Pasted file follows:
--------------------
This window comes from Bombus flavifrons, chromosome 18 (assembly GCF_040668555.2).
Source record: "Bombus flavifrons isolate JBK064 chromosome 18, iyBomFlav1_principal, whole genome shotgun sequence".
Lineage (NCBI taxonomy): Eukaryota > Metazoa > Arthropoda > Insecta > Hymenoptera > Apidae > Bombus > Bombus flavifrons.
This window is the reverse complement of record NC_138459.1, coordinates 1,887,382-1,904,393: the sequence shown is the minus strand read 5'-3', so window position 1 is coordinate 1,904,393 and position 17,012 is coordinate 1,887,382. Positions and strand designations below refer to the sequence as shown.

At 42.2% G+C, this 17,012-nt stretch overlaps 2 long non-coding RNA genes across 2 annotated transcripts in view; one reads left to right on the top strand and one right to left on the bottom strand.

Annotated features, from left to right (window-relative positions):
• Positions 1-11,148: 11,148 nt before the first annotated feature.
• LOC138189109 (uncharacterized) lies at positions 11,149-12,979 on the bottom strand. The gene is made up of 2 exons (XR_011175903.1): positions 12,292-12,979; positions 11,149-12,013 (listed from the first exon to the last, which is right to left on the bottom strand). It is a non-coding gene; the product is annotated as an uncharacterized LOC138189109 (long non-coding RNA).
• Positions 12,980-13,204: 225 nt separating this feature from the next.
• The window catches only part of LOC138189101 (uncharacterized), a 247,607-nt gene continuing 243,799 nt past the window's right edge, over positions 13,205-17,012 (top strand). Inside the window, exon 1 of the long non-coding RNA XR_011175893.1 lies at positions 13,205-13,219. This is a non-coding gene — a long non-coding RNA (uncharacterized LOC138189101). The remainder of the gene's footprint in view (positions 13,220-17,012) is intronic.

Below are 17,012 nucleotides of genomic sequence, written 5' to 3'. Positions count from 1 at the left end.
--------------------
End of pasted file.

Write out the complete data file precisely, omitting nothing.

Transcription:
This window comes from Bombus flavifrons, chromosome 18 (assembly GCF_040668555.2).
Source record: "Bombus flavifrons isolate JBK064 chromosome 18, iyBomFlav1_principal, whole genome shotgun sequence".
Lineage (NCBI taxonomy): Eukaryota > Metazoa > Arthropoda > Insecta > Hymenoptera > Apidae > Bombus > Bombus flavifrons.
This window is the reverse complement of record NC_138459.1, coordinates 1,887,382-1,904,393: the sequence shown is the minus strand read 5'-3', so window position 1 is coordinate 1,904,393 and position 17,012 is coordinate 1,887,382. Positions and strand designations below refer to the sequence as shown.

At 42.2% G+C, this 17,012-nt stretch overlaps 2 long non-coding RNA genes across 2 annotated transcripts in view; one reads left to right on the top strand and one right to left on the bottom strand.

Annotated features, from left to right (window-relative positions):
• Positions 1-11,148: 11,148 nt before the first annotated feature.
• LOC138189109 (uncharacterized) lies at positions 11,149-12,979 on the bottom strand. The gene is made up of 2 exons (XR_011175903.1): positions 12,292-12,979; positions 11,149-12,013 (listed from the first exon to the last, which is right to left on the bottom strand). It is a non-coding gene; the product is annotated as an uncharacterized LOC138189109 (long non-coding RNA).
• Positions 12,980-13,204: 225 nt separating this feature from the next.
• The window catches only part of LOC138189101 (uncharacterized), a 247,607-nt gene continuing 243,799 nt past the window's right edge, over positions 13,205-17,012 (top strand). Inside the window, exon 1 of the long non-coding RNA XR_011175893.1 lies at positions 13,205-13,219. This is a non-coding gene — a long non-coding RNA (uncharacterized LOC138189101). The remainder of the gene's footprint in view (positions 13,220-17,012) is intronic.

Below are 17,012 nucleotides of genomic sequence, written 5' to 3'. Positions count from 1 at the left end.